The Turkish leader said “to blame such an incident on a handful of security and intelligence members would not satisfy us or the international community.”

Erdogan demanded that whoever ordered the killing of Khashoggi “be brought to account,” and that the 18 officials already arrested by Saudi Arabia in connection with the killing stand trial in Istanbul.

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U.S. President Donald Trump talks to reporters about the killing of journalist Jamal Khashoggi in Turkey during a bill-signing ceremony at the White House in Washington. VOA

In Washington, President Donald Trump said Tuesday that Saudi authorities had staged “one of the worst cover-ups” in history with their response to the killing of Khashoggi, 59, a U.S.-based Saudi dissident.

“They had a very bad original concept. It was carried out poorly, and the cover-up was one of the worst cover-ups in the history of cover-ups,” Trump told reporters in the Oval Office.

When a reporter asked Trump if Saudi Crown Prince Mohammed bin Salman, the country’s de facto leader, should be held accountable, Trump said, “I spoke with the crown prince yesterday, and he strongly said he had nothing to do with this — it was at a lower level.”

Vice President Mike Pence said Erdogan’s assessment of the killing “underscores the determination” of the Trump administration “to find out what happened. The word from President Erdogan this morning that this brutal murder was premeditated, preplanned days in advance, flies in the face of earlier assertions that had been made by the Saudi regime.”

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Saudi journalist Jamal Khashoggi speaks during a press conference in Manama, Bahrain. VOA

“The world is watching,” Pence said at an event at The Washington Post, where Khashoggi wrote opinion columns that were critical of the Saudi crown prince. “The American people want answers, and we will demand that those answers are forthcoming.”

Erdogan told Turkish lawmakers that “Saudi Arabia has taken an important step by admitting the murder. As of now, we expect of them to openly bring to light those responsible, from the highest ranked to the lowest, and to bring them to justice.” The Turkish president described Khashoggi’s death as a “murder” 15 times in his speech.

Erdogan never mentioned Salman in his speech and did not play an audio recording of the killing that news accounts have cited.

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This image taken from CCTV video obtained by the Turkish newspaper Hurriyet and made available on Oct. 9, 2018 claims to show Saudi journalist Jamal Khashoggi entering the Saudi consulate in Istanbul. VOA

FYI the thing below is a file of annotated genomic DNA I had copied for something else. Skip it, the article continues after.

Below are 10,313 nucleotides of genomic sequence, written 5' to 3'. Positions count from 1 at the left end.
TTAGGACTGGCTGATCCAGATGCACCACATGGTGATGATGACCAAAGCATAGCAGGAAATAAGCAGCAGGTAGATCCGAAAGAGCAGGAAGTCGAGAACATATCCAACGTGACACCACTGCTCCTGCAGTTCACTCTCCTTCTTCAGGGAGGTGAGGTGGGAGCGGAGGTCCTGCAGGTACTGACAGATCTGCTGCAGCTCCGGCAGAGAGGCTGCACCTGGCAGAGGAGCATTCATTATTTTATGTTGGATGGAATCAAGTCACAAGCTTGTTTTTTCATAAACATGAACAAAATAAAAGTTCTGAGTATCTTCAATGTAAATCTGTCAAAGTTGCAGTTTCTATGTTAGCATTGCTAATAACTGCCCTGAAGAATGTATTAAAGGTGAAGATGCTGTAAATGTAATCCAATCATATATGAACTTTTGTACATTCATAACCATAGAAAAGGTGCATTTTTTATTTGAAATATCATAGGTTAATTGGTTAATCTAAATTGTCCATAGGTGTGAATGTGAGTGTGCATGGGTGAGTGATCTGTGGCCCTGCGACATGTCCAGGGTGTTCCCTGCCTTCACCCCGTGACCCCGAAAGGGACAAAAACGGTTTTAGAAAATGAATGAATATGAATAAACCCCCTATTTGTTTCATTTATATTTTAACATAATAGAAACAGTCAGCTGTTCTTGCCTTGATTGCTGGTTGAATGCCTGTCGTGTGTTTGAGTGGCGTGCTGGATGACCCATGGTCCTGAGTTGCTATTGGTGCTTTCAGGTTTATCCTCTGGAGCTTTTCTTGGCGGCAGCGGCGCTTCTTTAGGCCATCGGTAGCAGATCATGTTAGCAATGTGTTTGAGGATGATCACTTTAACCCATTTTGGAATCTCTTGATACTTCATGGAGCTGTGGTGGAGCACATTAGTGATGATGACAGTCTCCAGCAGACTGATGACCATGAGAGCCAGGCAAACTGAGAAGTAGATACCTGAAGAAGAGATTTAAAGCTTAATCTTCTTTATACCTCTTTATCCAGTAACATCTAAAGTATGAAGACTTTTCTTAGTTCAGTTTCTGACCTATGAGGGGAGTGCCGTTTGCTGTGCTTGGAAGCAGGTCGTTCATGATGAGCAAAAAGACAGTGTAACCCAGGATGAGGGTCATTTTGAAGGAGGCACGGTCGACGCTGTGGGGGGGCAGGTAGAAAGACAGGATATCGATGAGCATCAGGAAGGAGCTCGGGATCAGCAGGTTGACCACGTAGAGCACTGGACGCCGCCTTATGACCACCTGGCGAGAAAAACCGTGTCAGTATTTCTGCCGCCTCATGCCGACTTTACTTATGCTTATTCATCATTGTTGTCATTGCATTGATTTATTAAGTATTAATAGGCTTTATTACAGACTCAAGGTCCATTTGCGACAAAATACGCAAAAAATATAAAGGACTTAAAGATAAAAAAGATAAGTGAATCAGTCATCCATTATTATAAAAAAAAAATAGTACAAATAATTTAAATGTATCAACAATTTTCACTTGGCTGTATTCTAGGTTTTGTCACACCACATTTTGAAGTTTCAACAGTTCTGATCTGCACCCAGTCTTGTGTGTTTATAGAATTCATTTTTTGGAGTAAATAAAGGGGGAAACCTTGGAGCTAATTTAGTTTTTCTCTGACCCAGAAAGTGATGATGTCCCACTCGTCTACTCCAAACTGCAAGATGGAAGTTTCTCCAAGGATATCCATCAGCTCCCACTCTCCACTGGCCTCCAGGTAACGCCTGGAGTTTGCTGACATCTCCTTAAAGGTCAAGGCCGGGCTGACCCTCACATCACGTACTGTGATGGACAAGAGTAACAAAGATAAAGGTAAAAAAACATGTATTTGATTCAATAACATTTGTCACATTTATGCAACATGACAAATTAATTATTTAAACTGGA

Erdogan gave new details surrounding the killing — which involved 15 Saudi agents who started arriving in Turkey on Oct. 1, the day before Khashoggi was killed — while largely confirming earlier news accounts of Khashoggi’s disappearance, including that Saudi agents deployed a body double with Khashoggi’s clothes, glasses and beard to walk out of the consulate to make it appear as if he had left the diplomatic outpost alive.

The Turkish president said that on Oct. 1, a team of Saudi consular staff scouted out two separate locations in a forest outside Istanbul and at Yalova, 90 kilometers south of the city. Turkish authorities have searched the locations, theorizing that Khashoggi’s remains might have been disposed of there, but have not found his body. Erdogan said Saudi agents removed the hard drive from the consulate’s surveillance system.

Saudi officials at first said that Khashoggi had walked out of the consulate and that they did not know his whereabouts. Then they said he died in a fistfight in the consulate. Most recently, the Saudis said Khashoggi was killed in a chokehold when he tried to leave the consulate to call for help.

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Turkish police crime scene investigators leave an underground car park, after looking for possible clues into the killing of Saudi journalist Jamal Khashoggi, on a vehicle belonging to the Saudi Consulate found by authorities a day earlier, in Istanbul. VOA

“When the murder is so clear,” Erdogan said, “why were so many inconsistent statements made? Why is the body of a person who has officially been accepted as killed still not around?”

Khashoggi had gone to the consulate to get documents he needed to marry his fiancee, Turkish national Hatice Cengiz, who waited outside in vain for his return.

The Turkish leader stressed the need for his police and intelligence services to conduct a thorough probe, both to avoid falsely accusing anyone and to fulfill a responsibility to the international community.

Also Read: Silicon Valley Reconsiders Its Decision to Invest in Saudi Arabia

Since Saudi accounts said a “local collaborator” had disposed of Khashoggi’s remains, Erdogan said, “I am now asking: Who is this local collaborator?”

U.S. Central Intelligence Agency Director Gina Haspel was in Turkey to confer with Turkish officials about their investigation. (VOA)